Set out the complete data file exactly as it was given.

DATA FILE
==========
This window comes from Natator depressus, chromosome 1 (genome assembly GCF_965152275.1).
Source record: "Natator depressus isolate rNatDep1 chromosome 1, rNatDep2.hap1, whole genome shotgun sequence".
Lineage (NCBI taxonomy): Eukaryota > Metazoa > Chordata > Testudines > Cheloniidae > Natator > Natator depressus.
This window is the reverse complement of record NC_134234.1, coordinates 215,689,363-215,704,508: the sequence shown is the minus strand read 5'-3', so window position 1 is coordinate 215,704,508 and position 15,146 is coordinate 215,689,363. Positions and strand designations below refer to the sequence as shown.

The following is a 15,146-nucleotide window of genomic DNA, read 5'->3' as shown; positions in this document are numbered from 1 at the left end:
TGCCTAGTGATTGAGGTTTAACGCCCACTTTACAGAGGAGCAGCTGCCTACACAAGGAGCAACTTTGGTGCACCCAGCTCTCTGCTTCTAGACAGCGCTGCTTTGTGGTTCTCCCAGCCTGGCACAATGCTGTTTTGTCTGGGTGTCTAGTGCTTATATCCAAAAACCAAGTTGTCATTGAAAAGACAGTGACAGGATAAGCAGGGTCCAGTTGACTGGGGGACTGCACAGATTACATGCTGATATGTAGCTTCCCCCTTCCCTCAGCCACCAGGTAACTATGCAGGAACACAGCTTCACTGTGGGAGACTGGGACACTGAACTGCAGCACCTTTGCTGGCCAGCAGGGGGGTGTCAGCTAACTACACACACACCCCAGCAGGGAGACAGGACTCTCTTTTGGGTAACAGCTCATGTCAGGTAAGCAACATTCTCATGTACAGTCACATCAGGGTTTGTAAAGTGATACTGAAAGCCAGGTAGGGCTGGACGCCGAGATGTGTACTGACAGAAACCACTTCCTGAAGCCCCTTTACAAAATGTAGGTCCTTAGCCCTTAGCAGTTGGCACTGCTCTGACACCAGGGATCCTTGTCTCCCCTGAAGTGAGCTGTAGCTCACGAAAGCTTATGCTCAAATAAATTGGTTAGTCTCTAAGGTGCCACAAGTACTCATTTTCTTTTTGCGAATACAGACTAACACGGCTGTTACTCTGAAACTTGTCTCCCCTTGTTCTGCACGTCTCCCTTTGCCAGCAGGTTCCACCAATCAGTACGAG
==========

This window comes from Natator depressus, chromosome 1 (genome assembly GCF_965152275.1).
Source record: "Natator depressus isolate rNatDep1 chromosome 1, rNatDep2.hap1, whole genome shotgun sequence".
Lineage (NCBI taxonomy): Eukaryota > Metazoa > Chordata > Testudines > Cheloniidae > Natator > Natator depressus.
This window is the reverse complement of record NC_134234.1, coordinates 215,689,363-215,704,508: the sequence shown is the minus strand read 5'-3', so window position 1 is coordinate 215,704,508 and position 15,146 is coordinate 215,689,363. Positions and strand designations below refer to the sequence as shown.

The following is a 15,146-nucleotide window of genomic DNA, read 5'->3' as shown; positions in this document are numbered from 1 at the left end:
TGCCTAGTGATTGAGGTTTAACGCCCACTTTACAGAGGAGCAGCTGCCTACACAAGGAGCAACTTTGGTGCACCCAGCTCTCTGCTTCTAGACAGCGCTGCTTTGTGGTTCTCCCAGCCTGGCACAATGCTGTTTTGTCTGGGTGTCTAGTGCTTATATCCAAAAACCAAGTTGTCATTGAAAAGACAGTGACAGGATAAGCAGGGTCCAGTTGACTGGGGGACTGCACAGATTACATGCTGATATGTAGCTTCCCCCTTCCCTCAGCCACCAGGTAACTATGCAGGAACACAGCTTCACTGTGGGAGACTGGGACACTGAACTGCAGCACCTTTGCTGGCCAGCAGGGGGGTGTCAGCTAACTACACACACACCCCAGCAGGGAGACAGGACTCTCTTTTGGGTAACAGCTCATGTCAGGTAAGCAACATTCTCATGTACAGTCACATCAGGGTTTGTAAAGTGATACTGAAAGCCAGGTAGGGCTGGACGCCGAGATGTGTACTGACAGAAACCACTTCCTGAAGCCCCTTTACAAAATGTAGGTCCTTAGCCCTTAGCAGTTGGCACTGCTCTGACACCAGGGATCCTTGTCTCCCCTGAAGTGAGCTGTAGCTCACGAAAGCTTATGCTCAAATAAATTGGTTAGTCTCTAAGGTGCCACAAGTACTCATTTTCTTTTTGCGAATACAGACTAACACGGCTGTTACTCTGAAACTTGTCTCCCCTTGTTCTGCACGTCTCCCTTTGCCAGCAGGTTCCACCAATCAGTACGAG